E.T. The Extra-Terrestrial (1982)


In Steven Spielberg’s blockbuster classic, a young boy named Elliot (Henry Thomas) takes care of a stranded alien, helping him send a message into space for the mother ship to return and rescue him.  E.T. is about loneliness and friendship. While E.T. has been physically left behind, Elliot and his family — Robert MacNaughton and Drew Barrymore play siblings and Dee Wallace plays the Mom — have been emotionally abandoned, coping with the departure of the father. Melissa Mathison’s screenplay spends very little time on this subtext, but it enriches the entire arc of the story.

I’ve never made it through E.T. without crying, and for two reasons. One, and most obviously, it’s a very moving film. I’m a sucker for stories about children conquering adversity without any help from adults, and here they pretty much save the life of our first ambassador from space. One of the first times in the movie when the tears well up is when Peter Coyote’s character, a scientist, tells Elliot, “I’m glad he found you first.” There’s something powerful about the acknowledgement that children are better suited for some challenges than adults. Kids don’t have to be powerless and child characters don’t always have to be puerile or insipid. E.T. takes its child characters very seriously. The result is a drama everyone can relate with, regardless of age.

And the second reason? Brace yourself for cheese. It makes me cry because it reminds me how magical movies can be. Take the climax, for example. You have five children fleeing on bicycles from swarms of government agents. One of the kids has beloved E.T. in his bike’s basket. All they want to do is help E.T. get home, but the children suddenly find themselves fast approaching a police blockade. Rifles are pulled out and aimed at these kids. Cut to a close-up of E.T.’s eyes, knowing full well what he has to do. Cue John Williams and Industrial Light and Magic, who suddenly lift those bicycles off the ground and make them fly. A tremendous moment of exhale becomes a flight of fancy, and then you see those silhouettes soar across the setting sun, one of the most iconic images in movie history. And this is just one moment in E.T.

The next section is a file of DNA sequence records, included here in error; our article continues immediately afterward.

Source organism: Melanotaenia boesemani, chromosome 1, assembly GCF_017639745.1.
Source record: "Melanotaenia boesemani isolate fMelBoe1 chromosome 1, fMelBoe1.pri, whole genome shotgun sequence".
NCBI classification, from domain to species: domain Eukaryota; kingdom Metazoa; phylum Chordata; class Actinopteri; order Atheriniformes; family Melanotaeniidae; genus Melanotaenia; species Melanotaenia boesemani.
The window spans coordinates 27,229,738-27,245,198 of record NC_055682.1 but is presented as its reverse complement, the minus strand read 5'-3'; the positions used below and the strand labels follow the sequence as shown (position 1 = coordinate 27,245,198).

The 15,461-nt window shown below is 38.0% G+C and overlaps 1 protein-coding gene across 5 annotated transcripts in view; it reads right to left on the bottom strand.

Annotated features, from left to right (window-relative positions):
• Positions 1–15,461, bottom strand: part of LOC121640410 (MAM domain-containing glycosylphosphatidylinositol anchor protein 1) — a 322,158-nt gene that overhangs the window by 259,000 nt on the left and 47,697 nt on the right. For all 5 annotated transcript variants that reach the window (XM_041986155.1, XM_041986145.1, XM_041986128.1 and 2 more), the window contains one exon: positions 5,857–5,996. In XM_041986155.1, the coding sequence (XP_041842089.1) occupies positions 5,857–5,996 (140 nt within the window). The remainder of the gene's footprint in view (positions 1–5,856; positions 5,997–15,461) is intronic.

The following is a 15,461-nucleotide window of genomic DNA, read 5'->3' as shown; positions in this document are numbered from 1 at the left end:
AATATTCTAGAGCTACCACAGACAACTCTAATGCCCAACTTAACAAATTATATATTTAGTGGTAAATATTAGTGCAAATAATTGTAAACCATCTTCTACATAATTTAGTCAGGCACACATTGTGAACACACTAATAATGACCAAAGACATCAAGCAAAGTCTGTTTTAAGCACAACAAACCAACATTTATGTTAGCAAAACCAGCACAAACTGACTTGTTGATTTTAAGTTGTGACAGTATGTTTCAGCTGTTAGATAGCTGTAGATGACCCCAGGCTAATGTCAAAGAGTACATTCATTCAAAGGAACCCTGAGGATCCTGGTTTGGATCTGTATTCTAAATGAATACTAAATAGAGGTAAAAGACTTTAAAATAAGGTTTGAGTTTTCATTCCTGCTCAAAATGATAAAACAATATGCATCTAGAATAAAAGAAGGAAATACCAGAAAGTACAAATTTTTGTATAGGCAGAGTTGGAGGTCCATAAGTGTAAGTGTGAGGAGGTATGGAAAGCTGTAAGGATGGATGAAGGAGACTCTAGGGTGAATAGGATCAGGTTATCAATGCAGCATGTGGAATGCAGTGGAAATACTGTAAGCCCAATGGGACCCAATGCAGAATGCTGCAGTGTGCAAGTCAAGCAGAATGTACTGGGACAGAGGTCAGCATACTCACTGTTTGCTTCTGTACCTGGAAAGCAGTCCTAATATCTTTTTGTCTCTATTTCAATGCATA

Henry Thomas gives an Oscar-worthy leading performance as Elliot (other kid actors have won for lesser efforts) and little Drew Barrymore shows raw, natural talent as his younger sister, Gertie (honestly, another Oscar-worthy performance). Allen Daviau’s lush cinematography sets an idyllic tone, while also putting Carlo Rambaldi’s E.T. creature creations in just the right light. It’s hard to believe how real E.T. looks in many of the shots, without any assistance from computer-generated imagery. (You even see the blood pumping through the veins in E.T.’s arms!)

There’s a reason E.T. was the highest-grossing movie of all time, and I hope we haven’t lost whatever it was that made that happen.  I know I haven’t.  And if I ever have my doubts, I can always count on E.T. to restore my faith again.

Academy Awards: Best Music Score (John Williams), Best Visual Effects, Best Sound, Best Sound Effects Editing

Oscar Nominations: Best Picture, Best Director, Best Original Screenplay, Best Cinematography, Best Film Editing

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